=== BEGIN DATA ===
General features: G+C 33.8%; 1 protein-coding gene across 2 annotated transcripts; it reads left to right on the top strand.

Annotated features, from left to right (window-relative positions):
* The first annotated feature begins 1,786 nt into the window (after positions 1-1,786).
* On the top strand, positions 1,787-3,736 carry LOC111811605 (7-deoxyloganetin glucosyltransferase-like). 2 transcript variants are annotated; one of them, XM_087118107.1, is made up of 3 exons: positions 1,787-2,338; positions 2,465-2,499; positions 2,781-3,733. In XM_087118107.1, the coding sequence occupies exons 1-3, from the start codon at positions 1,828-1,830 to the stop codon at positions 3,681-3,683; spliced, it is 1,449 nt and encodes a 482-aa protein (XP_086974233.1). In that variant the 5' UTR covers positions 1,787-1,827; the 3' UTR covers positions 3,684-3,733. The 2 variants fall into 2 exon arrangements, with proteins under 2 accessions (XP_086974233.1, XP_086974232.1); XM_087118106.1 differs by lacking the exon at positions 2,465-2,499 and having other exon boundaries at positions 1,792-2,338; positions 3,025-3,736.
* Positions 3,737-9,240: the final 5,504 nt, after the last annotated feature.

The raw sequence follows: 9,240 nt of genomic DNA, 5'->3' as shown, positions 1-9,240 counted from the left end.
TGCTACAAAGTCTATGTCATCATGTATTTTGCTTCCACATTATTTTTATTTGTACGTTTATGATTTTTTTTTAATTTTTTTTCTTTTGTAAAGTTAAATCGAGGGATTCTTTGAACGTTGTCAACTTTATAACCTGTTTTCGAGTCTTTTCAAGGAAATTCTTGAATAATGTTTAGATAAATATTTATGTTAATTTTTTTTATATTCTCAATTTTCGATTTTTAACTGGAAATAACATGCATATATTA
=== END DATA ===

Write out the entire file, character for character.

General features: G+C 33.8%; 1 protein-coding gene across 2 annotated transcripts; it reads left to right on the top strand.

Annotated features, from left to right (window-relative positions):
* The first annotated feature begins 1,786 nt into the window (after positions 1-1,786).
* On the top strand, positions 1,787-3,736 carry LOC111811605 (7-deoxyloganetin glucosyltransferase-like). 2 transcript variants are annotated; one of them, XM_087118107.1, is made up of 3 exons: positions 1,787-2,338; positions 2,465-2,499; positions 2,781-3,733. In XM_087118107.1, the coding sequence occupies exons 1-3, from the start codon at positions 1,828-1,830 to the stop codon at positions 3,681-3,683; spliced, it is 1,449 nt and encodes a 482-aa protein (XP_086974233.1). In that variant the 5' UTR covers positions 1,787-1,827; the 3' UTR covers positions 3,684-3,733. The 2 variants fall into 2 exon arrangements, with proteins under 2 accessions (XP_086974233.1, XP_086974232.1); XM_087118106.1 differs by lacking the exon at positions 2,465-2,499 and having other exon boundaries at positions 1,792-2,338; positions 3,025-3,736.
* Positions 3,737-9,240: the final 5,504 nt, after the last annotated feature.

The raw sequence follows: 9,240 nt of genomic DNA, 5'->3' as shown, positions 1-9,240 counted from the left end.
TGCTACAAAGTCTATGTCATCATGTATTTTGCTTCCACATTATTTTTATTTGTACGTTTATGATTTTTTTTTAATTTTTTTTCTTTTGTAAAGTTAAATCGAGGGATTCTTTGAACGTTGTCAACTTTATAACCTGTTTTCGAGTCTTTTCAAGGAAATTCTTGAATAATGTTTAGATAAATATTTATGTTAATTTTTTTTATATTCTCAATTTTCGATTTTTAACTGGAAATAACATGCATATATTA